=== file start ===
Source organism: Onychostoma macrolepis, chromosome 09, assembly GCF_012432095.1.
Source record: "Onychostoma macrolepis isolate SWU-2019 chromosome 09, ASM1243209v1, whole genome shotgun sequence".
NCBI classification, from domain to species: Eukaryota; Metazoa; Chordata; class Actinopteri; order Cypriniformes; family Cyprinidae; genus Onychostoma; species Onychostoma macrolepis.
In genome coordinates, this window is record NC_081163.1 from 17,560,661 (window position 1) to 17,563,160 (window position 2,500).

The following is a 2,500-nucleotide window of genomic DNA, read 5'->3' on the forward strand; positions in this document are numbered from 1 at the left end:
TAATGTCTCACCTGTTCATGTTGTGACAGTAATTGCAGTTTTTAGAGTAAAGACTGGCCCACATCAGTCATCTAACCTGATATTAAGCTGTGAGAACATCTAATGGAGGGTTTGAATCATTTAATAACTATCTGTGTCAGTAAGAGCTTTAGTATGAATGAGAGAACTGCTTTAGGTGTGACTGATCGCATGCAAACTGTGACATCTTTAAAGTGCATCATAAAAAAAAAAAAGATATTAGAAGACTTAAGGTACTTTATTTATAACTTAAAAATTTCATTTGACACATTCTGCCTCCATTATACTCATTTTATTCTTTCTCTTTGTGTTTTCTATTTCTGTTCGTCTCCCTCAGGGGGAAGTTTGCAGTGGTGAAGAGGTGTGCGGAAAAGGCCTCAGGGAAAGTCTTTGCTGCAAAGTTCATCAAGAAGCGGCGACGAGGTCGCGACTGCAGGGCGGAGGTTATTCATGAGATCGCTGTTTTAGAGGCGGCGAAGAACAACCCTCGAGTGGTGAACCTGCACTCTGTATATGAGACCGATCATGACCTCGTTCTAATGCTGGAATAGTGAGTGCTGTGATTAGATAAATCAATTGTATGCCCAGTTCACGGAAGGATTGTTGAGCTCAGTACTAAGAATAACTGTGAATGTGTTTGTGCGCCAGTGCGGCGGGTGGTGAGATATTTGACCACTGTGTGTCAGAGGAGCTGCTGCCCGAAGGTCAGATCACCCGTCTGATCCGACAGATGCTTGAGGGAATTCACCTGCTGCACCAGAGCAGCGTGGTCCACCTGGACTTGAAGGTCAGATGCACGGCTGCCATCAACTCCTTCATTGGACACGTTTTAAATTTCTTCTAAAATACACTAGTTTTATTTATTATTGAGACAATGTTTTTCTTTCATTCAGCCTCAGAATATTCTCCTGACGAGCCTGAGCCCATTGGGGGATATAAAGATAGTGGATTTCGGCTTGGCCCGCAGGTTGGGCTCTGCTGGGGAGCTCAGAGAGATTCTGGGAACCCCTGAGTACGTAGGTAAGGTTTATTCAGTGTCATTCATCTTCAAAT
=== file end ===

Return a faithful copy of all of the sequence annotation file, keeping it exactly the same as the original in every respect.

Source organism: Onychostoma macrolepis, chromosome 09, assembly GCF_012432095.1.
Source record: "Onychostoma macrolepis isolate SWU-2019 chromosome 09, ASM1243209v1, whole genome shotgun sequence".
NCBI classification, from domain to species: Eukaryota; Metazoa; Chordata; class Actinopteri; order Cypriniformes; family Cyprinidae; genus Onychostoma; species Onychostoma macrolepis.
In genome coordinates, this window is record NC_081163.1 from 17,560,661 (window position 1) to 17,563,160 (window position 2,500).

The following is a 2,500-nucleotide window of genomic DNA, read 5'->3' on the forward strand; positions in this document are numbered from 1 at the left end:
TAATGTCTCACCTGTTCATGTTGTGACAGTAATTGCAGTTTTTAGAGTAAAGACTGGCCCACATCAGTCATCTAACCTGATATTAAGCTGTGAGAACATCTAATGGAGGGTTTGAATCATTTAATAACTATCTGTGTCAGTAAGAGCTTTAGTATGAATGAGAGAACTGCTTTAGGTGTGACTGATCGCATGCAAACTGTGACATCTTTAAAGTGCATCATAAAAAAAAAAAAGATATTAGAAGACTTAAGGTACTTTATTTATAACTTAAAAATTTCATTTGACACATTCTGCCTCCATTATACTCATTTTATTCTTTCTCTTTGTGTTTTCTATTTCTGTTCGTCTCCCTCAGGGGGAAGTTTGCAGTGGTGAAGAGGTGTGCGGAAAAGGCCTCAGGGAAAGTCTTTGCTGCAAAGTTCATCAAGAAGCGGCGACGAGGTCGCGACTGCAGGGCGGAGGTTATTCATGAGATCGCTGTTTTAGAGGCGGCGAAGAACAACCCTCGAGTGGTGAACCTGCACTCTGTATATGAGACCGATCATGACCTCGTTCTAATGCTGGAATAGTGAGTGCTGTGATTAGATAAATCAATTGTATGCCCAGTTCACGGAAGGATTGTTGAGCTCAGTACTAAGAATAACTGTGAATGTGTTTGTGCGCCAGTGCGGCGGGTGGTGAGATATTTGACCACTGTGTGTCAGAGGAGCTGCTGCCCGAAGGTCAGATCACCCGTCTGATCCGACAGATGCTTGAGGGAATTCACCTGCTGCACCAGAGCAGCGTGGTCCACCTGGACTTGAAGGTCAGATGCACGGCTGCCATCAACTCCTTCATTGGACACGTTTTAAATTTCTTCTAAAATACACTAGTTTTATTTATTATTGAGACAATGTTTTTCTTTCATTCAGCCTCAGAATATTCTCCTGACGAGCCTGAGCCCATTGGGGGATATAAAGATAGTGGATTTCGGCTTGGCCCGCAGGTTGGGCTCTGCTGGGGAGCTCAGAGAGATTCTGGGAACCCCTGAGTACGTAGGTAAGGTTTATTCAGTGTCATTCATCTTCAAAT